Are Your Vaccines and Health Products Working?

March 18, 2010 07:00 PM

By Sandy Stuttgen, DVM, University of Wisconsin Extension

The failure of animal products and vaccines often are the result of human error and not the result of a defective product.

Have you ever done any of the following things?

  • Stored product in an old refrigerator out in the shed
  • Buy the product at the store, throw the bag in the truck, make a few stops, and then put the product in the refrigerator when you get home
  • Vaccinated cattle into the middle day where vaccine was exposed to sunlight and warm temperatures
  • Bought too much product, only used half a bottle, and saved the leftover for the next time you vaccinate
  • Used expired product

All of these practices could result in reducing the effectiveness of these products. Most farmers have been guilty of doing at least one of previous things at some point in time. In order for the health products to be successful, proper handling and storage of these products is critical.

Other than a veterinarian, labels are the best source of information regarding indications for use, dose and dosage interval, route of administration, residue withdrawal times, and storage.  Correct storage maintains a product's ability to perform and most vaccines require refrigeration. In contrast, many antibiotics do not require refrigeration, and if refrigerated the antibiotic can become unusable in a syringe and more painful to the animal.

A project by the University of Arkansas Cooperative Extension Service in 2008 studied 191 refrigerators used by producers, retail stores, and vet clinics. Data loggers were used to record temps at 10-minute intervals over 48 hours.  Of 191 refrigerators tested, 76% were unacceptable for storing animal health products, because temperature was not consistently maintained between 35-45ºF. Refrigerator type and age were not critical factors in performance, however, refrigerator location did matter.  Refrigerators in barns were colder than recommended temperatures, whereas those located in temperature-controlled environments performed better.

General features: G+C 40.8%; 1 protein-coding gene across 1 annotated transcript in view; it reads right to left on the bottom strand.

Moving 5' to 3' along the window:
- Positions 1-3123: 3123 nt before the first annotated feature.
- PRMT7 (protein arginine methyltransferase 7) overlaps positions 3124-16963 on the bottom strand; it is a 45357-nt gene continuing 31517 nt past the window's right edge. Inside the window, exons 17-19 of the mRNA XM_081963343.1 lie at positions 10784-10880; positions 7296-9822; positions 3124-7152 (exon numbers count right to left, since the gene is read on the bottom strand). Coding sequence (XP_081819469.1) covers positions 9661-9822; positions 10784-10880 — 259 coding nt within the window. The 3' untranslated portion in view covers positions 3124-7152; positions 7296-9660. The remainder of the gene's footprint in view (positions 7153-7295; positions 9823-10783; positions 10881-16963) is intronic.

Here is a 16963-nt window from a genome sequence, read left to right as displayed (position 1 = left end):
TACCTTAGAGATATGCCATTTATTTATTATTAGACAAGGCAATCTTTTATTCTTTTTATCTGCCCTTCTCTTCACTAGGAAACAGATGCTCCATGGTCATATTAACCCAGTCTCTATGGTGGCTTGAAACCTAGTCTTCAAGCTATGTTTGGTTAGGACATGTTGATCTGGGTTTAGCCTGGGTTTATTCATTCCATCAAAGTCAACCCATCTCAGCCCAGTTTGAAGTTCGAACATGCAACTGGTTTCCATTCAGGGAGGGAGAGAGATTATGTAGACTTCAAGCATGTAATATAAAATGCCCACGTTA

Refrigerator performance depends on maintenance.  Things such as dusty coils, clogged drain tubes, frost build-up, and poor gasket condition, can cause refrigerators to work improperly.  A full refrigerator performs more consistently than an empty one, however, air movement around items is necessary for even chilling, so do not overfill the refrigerator.  How does your refrigerator perform? In order to check place a thermometer in the refrigerator and keep a log of randomly recorded temperatures.  If the temperatures are outside the range of 35-45ºF, the product can become ineffective and storing vaccines at less than 35ºF is more detrimental than over 45ºF.

All products have an expiration date.  This expiration date is not a suggested date, but a date to which the manufacturer has proven efficacy, when stored correctly.  Once a vaccine has been opened, it must be used in usually within 10 to 12 hours.  Therefore, use the product you have on hand and carefully calculated doses needed before ordering.

In order for vaccines and health products to be effective, the first step is follow label guidelines for storage and handling.  For additional information on health products storage, handling, and administration can be found here.

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